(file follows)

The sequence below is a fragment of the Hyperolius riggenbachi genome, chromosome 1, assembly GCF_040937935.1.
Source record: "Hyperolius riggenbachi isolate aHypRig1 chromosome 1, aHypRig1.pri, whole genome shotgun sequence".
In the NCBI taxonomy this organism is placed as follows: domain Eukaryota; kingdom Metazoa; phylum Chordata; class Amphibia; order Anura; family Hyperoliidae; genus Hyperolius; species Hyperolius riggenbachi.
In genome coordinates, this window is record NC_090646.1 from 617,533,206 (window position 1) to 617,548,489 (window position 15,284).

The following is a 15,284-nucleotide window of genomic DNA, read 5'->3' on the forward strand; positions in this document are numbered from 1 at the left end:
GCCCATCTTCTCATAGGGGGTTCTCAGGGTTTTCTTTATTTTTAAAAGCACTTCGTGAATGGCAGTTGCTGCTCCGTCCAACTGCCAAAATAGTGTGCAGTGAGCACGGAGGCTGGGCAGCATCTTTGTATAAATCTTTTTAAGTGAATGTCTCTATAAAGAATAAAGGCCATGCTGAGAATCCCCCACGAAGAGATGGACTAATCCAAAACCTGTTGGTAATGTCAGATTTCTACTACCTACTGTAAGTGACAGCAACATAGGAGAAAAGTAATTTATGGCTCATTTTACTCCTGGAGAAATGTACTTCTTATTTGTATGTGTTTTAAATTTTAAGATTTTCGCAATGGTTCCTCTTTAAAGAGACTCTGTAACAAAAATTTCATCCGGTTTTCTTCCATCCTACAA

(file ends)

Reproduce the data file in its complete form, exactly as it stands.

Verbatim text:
The sequence below is a fragment of the Hyperolius riggenbachi genome, chromosome 1, assembly GCF_040937935.1.
Source record: "Hyperolius riggenbachi isolate aHypRig1 chromosome 1, aHypRig1.pri, whole genome shotgun sequence".
In the NCBI taxonomy this organism is placed as follows: domain Eukaryota; kingdom Metazoa; phylum Chordata; class Amphibia; order Anura; family Hyperoliidae; genus Hyperolius; species Hyperolius riggenbachi.
In genome coordinates, this window is record NC_090646.1 from 617,533,206 (window position 1) to 617,548,489 (window position 15,284).

The following is a 15,284-nucleotide window of genomic DNA, read 5'->3' on the forward strand; positions in this document are numbered from 1 at the left end:
GCCCATCTTCTCATAGGGGGTTCTCAGGGTTTTCTTTATTTTTAAAAGCACTTCGTGAATGGCAGTTGCTGCTCCGTCCAACTGCCAAAATAGTGTGCAGTGAGCACGGAGGCTGGGCAGCATCTTTGTATAAATCTTTTTAAGTGAATGTCTCTATAAAGAATAAAGGCCATGCTGAGAATCCCCCACGAAGAGATGGACTAATCCAAAACCTGTTGGTAATGTCAGATTTCTACTACCTACTGTAAGTGACAGCAACATAGGAGAAAAGTAATTTATGGCTCATTTTACTCCTGGAGAAATGTACTTCTTATTTGTATGTGTTTTAAATTTTAAGATTTTCGCAATGGTTCCTCTTTAAAGAGACTCTGTAACAAAAATTTCATCCGGTTTTCTTCCATCCTACAA